October 18, 2018: Percussion update

Solenoid mounts under construction

Ah, well. The percussion bass drum is pretty much finished (see earlier updates here and here). The solenoids are mounted, the drivers are tested and installed under the drum, and everything is ready. Unfortunately, the solenoids are not quite as strong and powerful, as I had hoped and, indeed, designed for. In the current mechanical configuration, they are not able to pull the mallets nearly as hard, as I had hoped. Some adjustments can be made to make them sound off consistently, but it’s certainly not going to be mistaken for thunder. I’m afraid we’ll have to make some other changes to the setup to better utilize the pulling force of the solenoids.

Bass drum pedals and solenoids

Some changes are quite easy, like pulling the pedal mounts a bit away from the solenoids. The setup is basically a class 3 lever, with the fulcrum (pivot) at one end, the resistance (mallet head) at the other end and the effort (solenoid) between the two endpoints. The solenoid has a stroke length of 10-15mm, so that’s a fixed measure. The closer the solenoid is to the fulcrum, the farther the mallet can be moved by the stroke length, but it also means it takes more effort (force) to move the mallet. By moving the pedal mounts (and thus also the fulcrum) back means that the solenoids will pull at the mallet arm further from the fulcrum, making better use of the force, though at a cost of moving distance. Some experiments must be made to determine, if we can reach a point where we get a bit more sound out of the drum.

If that doesn’t work, we are goin to have to look at the entire mechanical setup and perhaps discard the pedal mounts altogether and build something else.

Finished bass drum installed

What works is, as predicted, to move the pedal mounts a bit back, but combined with replacing the steel mallet rods with even longer wooden dowel rods. Using wood greatly reduces the torque (rotational force) needed to swing the mallet, while the extra length gives the mallet head more momentum as it hits the drum vellum.

So, a bit of reconstruction, but not much. The drum still won’t drown out a jet engine, but it will have to do. The bass has been mounted on the EnsembleBot cabinet, and now we need to calibrate the drum to determine how many milliseconds of solenoid actuation is needed, and then re-program the master controller to accept the newest member in the ensemble.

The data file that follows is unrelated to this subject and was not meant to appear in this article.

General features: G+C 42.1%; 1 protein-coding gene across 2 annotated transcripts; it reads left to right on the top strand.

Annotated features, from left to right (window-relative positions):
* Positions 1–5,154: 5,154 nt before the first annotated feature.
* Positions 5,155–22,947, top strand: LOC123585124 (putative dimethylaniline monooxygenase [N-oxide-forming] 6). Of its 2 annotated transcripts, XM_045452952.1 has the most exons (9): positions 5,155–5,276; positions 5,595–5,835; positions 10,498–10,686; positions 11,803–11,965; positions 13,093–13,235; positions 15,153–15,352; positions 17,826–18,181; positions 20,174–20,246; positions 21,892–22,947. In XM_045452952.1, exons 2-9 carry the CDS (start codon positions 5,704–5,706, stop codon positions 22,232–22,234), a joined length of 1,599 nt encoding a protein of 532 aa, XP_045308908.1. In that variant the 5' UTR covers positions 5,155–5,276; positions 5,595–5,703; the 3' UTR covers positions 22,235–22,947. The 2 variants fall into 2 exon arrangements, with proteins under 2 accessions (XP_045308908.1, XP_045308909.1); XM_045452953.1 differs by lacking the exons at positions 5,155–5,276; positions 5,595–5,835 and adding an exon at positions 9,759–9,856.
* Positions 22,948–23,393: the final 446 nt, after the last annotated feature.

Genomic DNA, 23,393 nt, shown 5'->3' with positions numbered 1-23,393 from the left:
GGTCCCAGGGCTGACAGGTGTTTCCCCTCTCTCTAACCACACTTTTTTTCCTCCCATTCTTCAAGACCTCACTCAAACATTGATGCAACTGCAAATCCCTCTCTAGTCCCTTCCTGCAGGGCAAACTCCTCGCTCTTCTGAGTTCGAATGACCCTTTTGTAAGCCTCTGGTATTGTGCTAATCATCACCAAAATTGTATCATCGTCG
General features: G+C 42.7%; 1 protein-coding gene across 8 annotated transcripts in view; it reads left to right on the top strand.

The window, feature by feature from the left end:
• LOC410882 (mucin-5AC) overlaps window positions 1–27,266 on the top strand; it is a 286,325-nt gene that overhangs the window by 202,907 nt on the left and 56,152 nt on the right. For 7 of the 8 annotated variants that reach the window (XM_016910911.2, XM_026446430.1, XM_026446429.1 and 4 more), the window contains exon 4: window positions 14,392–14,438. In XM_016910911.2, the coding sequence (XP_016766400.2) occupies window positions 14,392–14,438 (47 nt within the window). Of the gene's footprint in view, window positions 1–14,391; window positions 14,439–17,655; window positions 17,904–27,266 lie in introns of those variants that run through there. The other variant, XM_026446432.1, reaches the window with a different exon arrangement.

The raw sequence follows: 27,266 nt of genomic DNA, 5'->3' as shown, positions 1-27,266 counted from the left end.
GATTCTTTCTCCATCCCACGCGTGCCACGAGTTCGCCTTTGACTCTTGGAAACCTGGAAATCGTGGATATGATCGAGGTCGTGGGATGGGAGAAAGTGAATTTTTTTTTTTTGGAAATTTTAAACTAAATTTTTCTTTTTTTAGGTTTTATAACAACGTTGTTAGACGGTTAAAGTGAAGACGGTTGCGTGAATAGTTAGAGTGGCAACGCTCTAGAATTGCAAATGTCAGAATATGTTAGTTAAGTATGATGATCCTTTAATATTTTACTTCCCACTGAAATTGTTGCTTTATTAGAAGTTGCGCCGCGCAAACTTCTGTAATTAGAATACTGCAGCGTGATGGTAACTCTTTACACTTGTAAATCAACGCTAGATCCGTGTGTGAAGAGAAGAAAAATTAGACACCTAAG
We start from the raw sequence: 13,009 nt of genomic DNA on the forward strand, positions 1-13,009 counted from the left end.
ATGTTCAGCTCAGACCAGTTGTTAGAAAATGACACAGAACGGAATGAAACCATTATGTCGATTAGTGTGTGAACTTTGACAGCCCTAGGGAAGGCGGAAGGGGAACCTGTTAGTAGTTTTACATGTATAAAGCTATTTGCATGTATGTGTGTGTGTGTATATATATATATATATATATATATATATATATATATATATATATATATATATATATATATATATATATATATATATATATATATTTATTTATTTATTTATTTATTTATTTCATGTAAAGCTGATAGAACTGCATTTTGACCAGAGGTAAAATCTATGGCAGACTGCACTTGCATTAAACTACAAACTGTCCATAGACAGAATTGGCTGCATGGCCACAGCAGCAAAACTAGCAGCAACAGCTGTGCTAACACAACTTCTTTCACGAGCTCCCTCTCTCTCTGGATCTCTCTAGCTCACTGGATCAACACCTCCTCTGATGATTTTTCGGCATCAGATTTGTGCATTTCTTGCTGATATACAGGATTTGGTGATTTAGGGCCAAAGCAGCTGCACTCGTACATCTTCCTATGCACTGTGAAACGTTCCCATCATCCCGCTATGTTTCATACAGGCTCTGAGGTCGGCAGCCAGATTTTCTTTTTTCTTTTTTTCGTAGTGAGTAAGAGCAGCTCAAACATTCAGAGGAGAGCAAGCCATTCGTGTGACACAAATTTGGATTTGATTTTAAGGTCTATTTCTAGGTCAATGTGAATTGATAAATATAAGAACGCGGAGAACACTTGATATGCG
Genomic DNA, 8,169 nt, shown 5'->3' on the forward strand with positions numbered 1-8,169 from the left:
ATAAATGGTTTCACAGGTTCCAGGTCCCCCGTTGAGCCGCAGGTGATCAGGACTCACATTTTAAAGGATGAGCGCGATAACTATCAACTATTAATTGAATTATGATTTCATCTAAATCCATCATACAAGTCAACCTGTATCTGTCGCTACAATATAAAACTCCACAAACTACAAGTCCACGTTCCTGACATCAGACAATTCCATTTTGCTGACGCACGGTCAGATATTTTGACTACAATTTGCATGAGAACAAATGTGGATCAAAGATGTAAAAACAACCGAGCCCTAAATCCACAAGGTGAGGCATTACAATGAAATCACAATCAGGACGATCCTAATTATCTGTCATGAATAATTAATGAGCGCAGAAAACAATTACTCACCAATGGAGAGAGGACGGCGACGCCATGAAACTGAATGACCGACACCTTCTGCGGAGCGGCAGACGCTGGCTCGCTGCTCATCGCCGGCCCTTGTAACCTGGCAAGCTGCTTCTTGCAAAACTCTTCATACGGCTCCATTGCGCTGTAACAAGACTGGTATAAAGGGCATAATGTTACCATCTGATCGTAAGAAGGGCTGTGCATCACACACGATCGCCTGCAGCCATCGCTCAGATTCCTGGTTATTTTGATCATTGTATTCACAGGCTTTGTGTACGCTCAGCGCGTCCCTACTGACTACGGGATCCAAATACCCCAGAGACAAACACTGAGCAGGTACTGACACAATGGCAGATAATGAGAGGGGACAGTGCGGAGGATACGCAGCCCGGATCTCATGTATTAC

October 14, 2018: Percussion update

New MOSFET solenoid driver

As metioned in an earlier update we are going to need a better MOSFET driver for our oversized linear solenoids used for the bass drum. To help a bit with the violent current changes when the 2.5 A solenoids are actuated, we place two 10,000 uF capacitors in parallel. The MOSFETs are IRL540 logic-level N-channel MOSFETs, ensuring a fully opened channel (0.077 Ω) when activated. The flyback diodes are rated for 3 A, which should more than enough.

Even though we technically only need two drivers, we fitted the module with four in case we’re going to need more in the future. For now, we’ll use the two spare drivers for some LED light effects inside the bass drum. We made a small auxillary module accepting 2 x 12V inputs directly from the MOSFET module. Each channel has three LEDs in parallel, coupled with a 100uF capacitor.

The plan is to have the LEDs light up when the bass drum solenoids actuate, just like we’ve done it in both the tubular bells, the PipeDream organs and several of our other percussion instruments. There we just placed an LED (and resistor) over the solenoid, making the LED light up as long as the solenoid is actuating, which is usually only about 10-30 milliseconds.

However, we are going to take advantage of the separate driver channels to make a bit of effect here. The 100uF capacitor makes the LEDs light up instantly, but fade away over somewhere between 0.5 and 1 second, instead of the short blinks of only a few tens of milliseconds.

Double-pedal bass drum under construction

The bass drum is actually just an open-backed bodhrán, so we are going to hide the driver module and the LED module behind the drum. Placing the LEDs in there as well, lets us illuminate the drum vellum from the inside.

The bass drum itself is also under construction. As shown on the image, it’s based on actual bass drum pedals, though from a childres drum kit. They were cheap, okay?

However, we’ve removed the pedals, replaced the expansion springs and replaced the mallet arms with a longer steel rod. Mounts for the solenoids has been more or less designed, but not yet built (or tested).